Safe Haven Laws Law and Legal Definition

Safe Haven Laws are laws that allow any person statutorily defined by law, usually parents, to abandon an unharmed newborn baby at any location permitted by law. Safe haven laws were enacted in response to an increased number of infant abandonment and infanticide.

In the U.S., almost all the states have safe haven laws that allow parents or statutorily defined persons to relinquish their newborns at any safe location authorized by the statute. Texas, in 1999, enacted the first Baby Moses or safe haven law. Safe haven laws are also known as Baby Moses law, Safe Place law, Safe Arms for Newborns law, Safe Delivery law, or Safe Surrender law depending upon the state in which they are enacted. Safe haven laws vary by state and they are known by different names in various states.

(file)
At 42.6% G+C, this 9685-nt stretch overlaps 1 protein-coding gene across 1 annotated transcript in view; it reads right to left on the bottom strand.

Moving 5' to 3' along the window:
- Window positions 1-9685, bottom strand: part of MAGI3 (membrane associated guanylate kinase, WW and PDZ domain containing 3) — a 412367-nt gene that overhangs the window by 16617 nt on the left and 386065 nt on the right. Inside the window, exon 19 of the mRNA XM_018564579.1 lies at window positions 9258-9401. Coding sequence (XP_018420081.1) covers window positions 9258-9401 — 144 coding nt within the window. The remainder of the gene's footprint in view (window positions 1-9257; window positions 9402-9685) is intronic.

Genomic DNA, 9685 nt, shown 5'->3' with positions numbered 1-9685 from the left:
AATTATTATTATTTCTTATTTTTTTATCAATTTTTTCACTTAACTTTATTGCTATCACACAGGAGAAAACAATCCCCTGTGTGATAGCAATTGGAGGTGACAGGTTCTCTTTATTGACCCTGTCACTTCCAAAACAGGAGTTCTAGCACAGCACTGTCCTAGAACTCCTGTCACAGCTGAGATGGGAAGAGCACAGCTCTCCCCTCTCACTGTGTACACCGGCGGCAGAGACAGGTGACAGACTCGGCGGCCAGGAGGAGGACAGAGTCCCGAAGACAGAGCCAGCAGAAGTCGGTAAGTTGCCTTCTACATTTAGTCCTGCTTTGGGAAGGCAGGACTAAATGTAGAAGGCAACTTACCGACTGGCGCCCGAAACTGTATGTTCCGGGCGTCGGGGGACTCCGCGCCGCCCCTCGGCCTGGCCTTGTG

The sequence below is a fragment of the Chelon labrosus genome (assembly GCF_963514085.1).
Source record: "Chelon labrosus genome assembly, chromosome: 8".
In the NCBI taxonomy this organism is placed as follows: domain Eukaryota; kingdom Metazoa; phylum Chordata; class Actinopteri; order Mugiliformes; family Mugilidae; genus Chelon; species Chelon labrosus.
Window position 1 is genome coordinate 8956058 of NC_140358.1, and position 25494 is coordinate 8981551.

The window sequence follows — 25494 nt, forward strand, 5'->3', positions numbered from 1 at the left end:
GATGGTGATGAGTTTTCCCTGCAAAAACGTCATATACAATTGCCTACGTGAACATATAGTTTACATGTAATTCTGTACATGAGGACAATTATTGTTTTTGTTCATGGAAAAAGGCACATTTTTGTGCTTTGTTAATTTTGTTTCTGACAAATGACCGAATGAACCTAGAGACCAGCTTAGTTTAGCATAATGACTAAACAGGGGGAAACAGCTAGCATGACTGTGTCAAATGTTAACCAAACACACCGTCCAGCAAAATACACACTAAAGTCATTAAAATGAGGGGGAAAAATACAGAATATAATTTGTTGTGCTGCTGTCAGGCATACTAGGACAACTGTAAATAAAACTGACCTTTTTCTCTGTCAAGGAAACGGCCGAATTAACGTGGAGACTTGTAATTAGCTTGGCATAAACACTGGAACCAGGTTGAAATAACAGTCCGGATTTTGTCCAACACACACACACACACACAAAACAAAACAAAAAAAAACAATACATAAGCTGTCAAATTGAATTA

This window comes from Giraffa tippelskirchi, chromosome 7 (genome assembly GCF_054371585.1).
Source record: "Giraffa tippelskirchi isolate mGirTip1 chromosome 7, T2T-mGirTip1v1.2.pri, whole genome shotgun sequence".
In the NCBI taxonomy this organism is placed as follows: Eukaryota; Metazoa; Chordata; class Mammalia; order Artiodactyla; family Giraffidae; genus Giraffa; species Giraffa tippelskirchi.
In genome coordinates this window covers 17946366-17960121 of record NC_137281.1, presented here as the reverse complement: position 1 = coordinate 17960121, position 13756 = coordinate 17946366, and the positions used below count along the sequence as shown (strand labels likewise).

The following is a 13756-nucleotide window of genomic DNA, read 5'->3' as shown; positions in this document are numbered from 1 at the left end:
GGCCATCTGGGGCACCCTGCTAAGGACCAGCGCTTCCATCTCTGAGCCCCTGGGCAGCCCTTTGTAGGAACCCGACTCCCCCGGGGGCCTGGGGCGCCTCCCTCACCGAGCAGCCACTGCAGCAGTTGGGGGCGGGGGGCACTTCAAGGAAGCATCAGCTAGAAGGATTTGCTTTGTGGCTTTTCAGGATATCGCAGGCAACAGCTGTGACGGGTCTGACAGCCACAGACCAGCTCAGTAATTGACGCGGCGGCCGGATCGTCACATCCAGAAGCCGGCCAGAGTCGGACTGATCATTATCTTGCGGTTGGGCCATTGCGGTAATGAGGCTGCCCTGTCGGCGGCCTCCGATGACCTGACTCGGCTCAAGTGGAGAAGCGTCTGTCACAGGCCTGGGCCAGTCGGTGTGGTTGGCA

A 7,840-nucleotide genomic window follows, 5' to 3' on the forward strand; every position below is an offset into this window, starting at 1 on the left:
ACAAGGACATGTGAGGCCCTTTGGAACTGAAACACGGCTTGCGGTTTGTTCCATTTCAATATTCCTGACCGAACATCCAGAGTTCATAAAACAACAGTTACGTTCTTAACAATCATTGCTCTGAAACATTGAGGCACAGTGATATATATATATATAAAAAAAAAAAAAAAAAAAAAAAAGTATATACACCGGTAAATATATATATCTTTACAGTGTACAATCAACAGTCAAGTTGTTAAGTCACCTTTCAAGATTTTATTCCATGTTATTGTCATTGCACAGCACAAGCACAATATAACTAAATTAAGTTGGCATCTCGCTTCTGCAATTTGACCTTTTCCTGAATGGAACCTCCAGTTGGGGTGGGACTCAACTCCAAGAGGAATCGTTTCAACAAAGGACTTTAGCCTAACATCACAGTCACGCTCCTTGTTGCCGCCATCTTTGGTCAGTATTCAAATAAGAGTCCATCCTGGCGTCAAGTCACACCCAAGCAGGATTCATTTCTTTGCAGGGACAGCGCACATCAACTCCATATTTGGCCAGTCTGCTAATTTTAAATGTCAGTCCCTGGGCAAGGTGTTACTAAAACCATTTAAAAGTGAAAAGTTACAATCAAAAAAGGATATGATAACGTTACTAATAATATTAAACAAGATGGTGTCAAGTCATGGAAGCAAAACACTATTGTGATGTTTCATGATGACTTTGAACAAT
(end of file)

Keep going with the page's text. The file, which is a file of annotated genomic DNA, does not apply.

Safe haven laws offer various protections to the newborn and the person relinquishing the newborn. However, the abandonment should be according to the governing laws to avail protections guaranteed. Safe haven laws generally allow the parent, or an agent of the parent, to remain anonymous.

Relinquishment of a newborn is legal only if the relinquished newborn is within the age limit permitted by state laws. Age limit for surrendering a newborn to a safe haven location vary from state to state. Some states place the maximum age of an infant that can be relinquished as three days; whereas, there are states that have extended the age limit to one year.